There was no express provision that the payments on the preferred stock should be made out of profits or otherwise, but only that 6 percent ‘dividends‘ should be declared annually thereon by the board of directors. If such payments were intended to be true dividends, they could, of course, only be made out of profits. It appears also that the payments in the taxable years were in fact made out of profits, since the corporation had accumulated earnings in each of those years greatly in excess of the dividends declared. Furthermore, the Supreme Court of Pennsylvania seems to have reached the conclusion that the payments were intended to be made out of earnings, since the court stated in its opinion that it was unmistakenly disclosed that John Wanamaker wished to provide a certain, secured income for his daughters and ‘concluded to do this by transmuting the million dollar indebtedness of the corporation to him into stock with a fixed annual payment thereon of six percent in the nature of a charge against the earnings of the corporation.‘
All amounts accrued and paid on the certificate in petitioner's fiscal years 1937 and 1938 were declared as dividends by its board of directors, except the item represented by the payment on December 12, 1937. All amounts accrued by petitioner in its taxable year 1938 were claimed as interest deductions in its income tax return for that year, but the amount accrued in 1937 was not claimed as a deduction; it was shown on its income tax return as dividends. In the capital stock tax returns filed by petitioner for the fiscal years 1933 to 1937, inclusive, the so-called preferred stock was listed as capital stock and its par value was included as part of the declared value for capital stock tax purposes. And in the capital stock tax returns for the fiscal years 1935 and 1937, the shares retired were shown as liquidating distributions.
From the foregoing summary of facts, it appears that John Wanamaker, the individual, did not clearly indicate his intention as to whether the corpus of the trust created by him was preferred stock or a certificate of of indebtedness; and petitioner corporation did not consistently treat the certificate as representing either preferred stock or an indebtedness, nor the payments made thereon as interest or dividends. Some of the provisions tend strongly to suggest that the certificate was preferred stock; others tend to indicate that the payments were regarded as interest.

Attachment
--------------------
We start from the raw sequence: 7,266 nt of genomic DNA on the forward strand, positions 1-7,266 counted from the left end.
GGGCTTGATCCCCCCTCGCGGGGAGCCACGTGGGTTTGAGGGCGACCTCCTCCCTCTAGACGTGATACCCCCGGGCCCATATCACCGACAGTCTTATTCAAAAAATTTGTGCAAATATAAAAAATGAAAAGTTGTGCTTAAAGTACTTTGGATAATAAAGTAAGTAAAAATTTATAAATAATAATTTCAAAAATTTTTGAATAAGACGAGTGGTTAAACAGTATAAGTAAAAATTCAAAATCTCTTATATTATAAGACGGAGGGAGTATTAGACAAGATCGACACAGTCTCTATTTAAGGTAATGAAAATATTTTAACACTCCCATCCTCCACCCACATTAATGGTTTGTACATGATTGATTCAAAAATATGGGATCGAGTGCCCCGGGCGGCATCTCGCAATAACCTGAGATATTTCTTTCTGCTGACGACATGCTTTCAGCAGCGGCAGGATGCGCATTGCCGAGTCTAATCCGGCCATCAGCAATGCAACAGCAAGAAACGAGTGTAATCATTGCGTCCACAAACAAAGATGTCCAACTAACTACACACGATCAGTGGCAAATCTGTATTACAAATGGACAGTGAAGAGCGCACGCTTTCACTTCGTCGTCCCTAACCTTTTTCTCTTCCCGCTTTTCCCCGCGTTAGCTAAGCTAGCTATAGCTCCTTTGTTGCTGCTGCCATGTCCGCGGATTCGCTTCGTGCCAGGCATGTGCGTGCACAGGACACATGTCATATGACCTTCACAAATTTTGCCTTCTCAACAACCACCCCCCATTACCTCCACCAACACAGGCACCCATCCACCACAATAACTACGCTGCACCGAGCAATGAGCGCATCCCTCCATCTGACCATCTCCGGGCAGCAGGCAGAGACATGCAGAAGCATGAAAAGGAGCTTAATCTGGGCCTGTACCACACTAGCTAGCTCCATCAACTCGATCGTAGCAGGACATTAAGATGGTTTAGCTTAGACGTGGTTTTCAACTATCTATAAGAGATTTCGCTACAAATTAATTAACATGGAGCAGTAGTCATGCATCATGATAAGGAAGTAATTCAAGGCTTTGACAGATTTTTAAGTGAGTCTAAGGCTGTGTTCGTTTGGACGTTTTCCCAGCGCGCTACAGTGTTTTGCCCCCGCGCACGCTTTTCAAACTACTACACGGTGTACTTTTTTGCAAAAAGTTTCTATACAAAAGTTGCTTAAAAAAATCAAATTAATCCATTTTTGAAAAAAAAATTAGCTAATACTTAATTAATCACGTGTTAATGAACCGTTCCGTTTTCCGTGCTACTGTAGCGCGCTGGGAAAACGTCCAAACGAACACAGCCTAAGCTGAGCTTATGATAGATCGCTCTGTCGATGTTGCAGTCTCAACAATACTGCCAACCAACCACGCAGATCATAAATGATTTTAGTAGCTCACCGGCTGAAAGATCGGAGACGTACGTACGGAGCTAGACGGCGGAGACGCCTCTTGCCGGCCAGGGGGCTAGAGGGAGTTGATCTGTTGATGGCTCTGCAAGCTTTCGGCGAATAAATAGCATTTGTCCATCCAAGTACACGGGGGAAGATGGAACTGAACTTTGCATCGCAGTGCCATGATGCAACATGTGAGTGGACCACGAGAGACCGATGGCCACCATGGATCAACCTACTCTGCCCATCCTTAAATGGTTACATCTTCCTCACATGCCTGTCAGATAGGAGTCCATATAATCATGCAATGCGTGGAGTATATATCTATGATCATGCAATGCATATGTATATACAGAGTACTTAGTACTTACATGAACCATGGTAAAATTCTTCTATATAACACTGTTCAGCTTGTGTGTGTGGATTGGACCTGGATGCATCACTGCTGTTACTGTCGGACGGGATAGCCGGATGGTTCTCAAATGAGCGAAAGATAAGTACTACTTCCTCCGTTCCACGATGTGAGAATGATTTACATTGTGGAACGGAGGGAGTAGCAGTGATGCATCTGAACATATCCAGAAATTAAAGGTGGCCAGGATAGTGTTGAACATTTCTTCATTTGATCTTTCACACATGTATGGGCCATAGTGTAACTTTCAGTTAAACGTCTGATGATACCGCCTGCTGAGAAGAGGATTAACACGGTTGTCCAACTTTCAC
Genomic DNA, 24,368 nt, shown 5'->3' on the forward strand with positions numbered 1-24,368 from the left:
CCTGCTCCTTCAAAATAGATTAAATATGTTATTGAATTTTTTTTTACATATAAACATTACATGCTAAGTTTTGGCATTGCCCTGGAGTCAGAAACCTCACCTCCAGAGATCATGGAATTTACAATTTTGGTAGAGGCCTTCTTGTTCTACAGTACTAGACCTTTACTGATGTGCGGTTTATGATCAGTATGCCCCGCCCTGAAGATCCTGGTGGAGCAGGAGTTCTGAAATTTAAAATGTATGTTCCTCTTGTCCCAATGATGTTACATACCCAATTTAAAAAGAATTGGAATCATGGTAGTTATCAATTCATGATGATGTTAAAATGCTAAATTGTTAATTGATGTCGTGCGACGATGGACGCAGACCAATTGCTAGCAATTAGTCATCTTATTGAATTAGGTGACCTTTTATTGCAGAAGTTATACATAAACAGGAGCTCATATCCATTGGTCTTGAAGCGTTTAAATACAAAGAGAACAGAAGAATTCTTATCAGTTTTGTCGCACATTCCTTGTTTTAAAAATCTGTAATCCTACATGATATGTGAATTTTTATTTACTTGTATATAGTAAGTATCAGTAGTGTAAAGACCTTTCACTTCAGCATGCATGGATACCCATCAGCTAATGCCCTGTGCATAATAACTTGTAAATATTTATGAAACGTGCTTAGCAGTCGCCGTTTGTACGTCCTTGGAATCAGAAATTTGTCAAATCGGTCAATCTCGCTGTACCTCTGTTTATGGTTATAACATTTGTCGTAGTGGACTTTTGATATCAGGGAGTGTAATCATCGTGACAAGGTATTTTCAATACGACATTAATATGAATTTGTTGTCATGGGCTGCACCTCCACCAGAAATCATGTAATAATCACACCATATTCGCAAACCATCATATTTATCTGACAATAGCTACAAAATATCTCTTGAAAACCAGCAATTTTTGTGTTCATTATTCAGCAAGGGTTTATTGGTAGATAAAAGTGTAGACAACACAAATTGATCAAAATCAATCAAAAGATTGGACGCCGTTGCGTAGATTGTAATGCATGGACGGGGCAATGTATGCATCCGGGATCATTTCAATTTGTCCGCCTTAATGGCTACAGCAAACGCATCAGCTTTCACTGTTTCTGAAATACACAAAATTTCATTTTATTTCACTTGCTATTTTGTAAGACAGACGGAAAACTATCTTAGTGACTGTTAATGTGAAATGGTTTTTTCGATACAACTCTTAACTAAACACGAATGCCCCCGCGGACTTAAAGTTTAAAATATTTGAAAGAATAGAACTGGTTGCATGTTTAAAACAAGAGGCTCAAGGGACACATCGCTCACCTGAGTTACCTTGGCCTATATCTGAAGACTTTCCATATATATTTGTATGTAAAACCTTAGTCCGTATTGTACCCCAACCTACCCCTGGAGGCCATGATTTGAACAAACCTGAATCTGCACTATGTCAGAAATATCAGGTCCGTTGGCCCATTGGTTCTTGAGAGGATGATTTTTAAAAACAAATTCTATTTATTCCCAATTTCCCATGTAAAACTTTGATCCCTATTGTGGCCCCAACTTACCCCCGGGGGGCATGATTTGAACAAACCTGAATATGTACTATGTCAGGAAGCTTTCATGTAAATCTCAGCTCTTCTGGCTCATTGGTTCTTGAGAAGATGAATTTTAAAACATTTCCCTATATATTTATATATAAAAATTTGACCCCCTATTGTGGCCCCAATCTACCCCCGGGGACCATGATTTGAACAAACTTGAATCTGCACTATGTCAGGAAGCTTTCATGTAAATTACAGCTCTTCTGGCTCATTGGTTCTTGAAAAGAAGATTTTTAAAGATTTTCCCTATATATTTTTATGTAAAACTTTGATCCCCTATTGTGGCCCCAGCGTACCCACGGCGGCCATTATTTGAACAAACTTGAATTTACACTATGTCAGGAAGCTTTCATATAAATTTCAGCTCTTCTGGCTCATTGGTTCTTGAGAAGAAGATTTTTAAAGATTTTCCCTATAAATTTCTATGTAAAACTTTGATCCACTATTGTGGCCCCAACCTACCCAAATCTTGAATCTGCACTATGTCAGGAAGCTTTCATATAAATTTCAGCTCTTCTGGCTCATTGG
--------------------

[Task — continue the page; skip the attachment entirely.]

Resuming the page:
In Commissioner v. Meridian & Thirteenth Realty Co., supra, reversing 44 B.T.A. 865, the court seems to have predicated its decision that the so-called preferred stock there involved was in fact preferred stock and not indebtedness on two grounds, (1) because the court concluded that the dividends were payable only out of earnings, and (2) because the preferred stock was subordinated to the rights of ordinary creditors. It is our opinion that the facts of the present case as strongly support the conclusion that the payments were to be made only out of earnings as did the facts of the cited case. In either case, if the payments were dividends, as they were declared to be, they could lawfully be paid only out of profits. The second and more conclusively established ground mentioned in the court's opinion, namely, the fact that the certificates were subordinated to the rights of ordinary creditors, is common to both cases.
In Pacific Southwest Realty Co. v. Commissioner, 128 Fed.(2d) 815, affirming 45 B.T.A. 426, it was held that the so-called preferred stock was in fact stock, notwithstanding the certificates contained the provision that in event the corporation failed to redeem the preferred stock as provided, the holder thereafter should have the right of a general creditor to sue for the principal value of the stock and for any accumulated unpaid dividends. The court pointed out that the right to sue as a general creditor never arose, because all dividends were paid and all outstanding preferred stock was redeemed in the two taxable years. The court concluded that the payments on the preferred stock were dividends, since all payments in the tax years were declared and paid in usual corporate procedure by action of the board of directors, and thus came within the provisions of section 115 of the Revenue Acts of 1936 and 1938, which define dividends generally as distributions out of earnings or profits.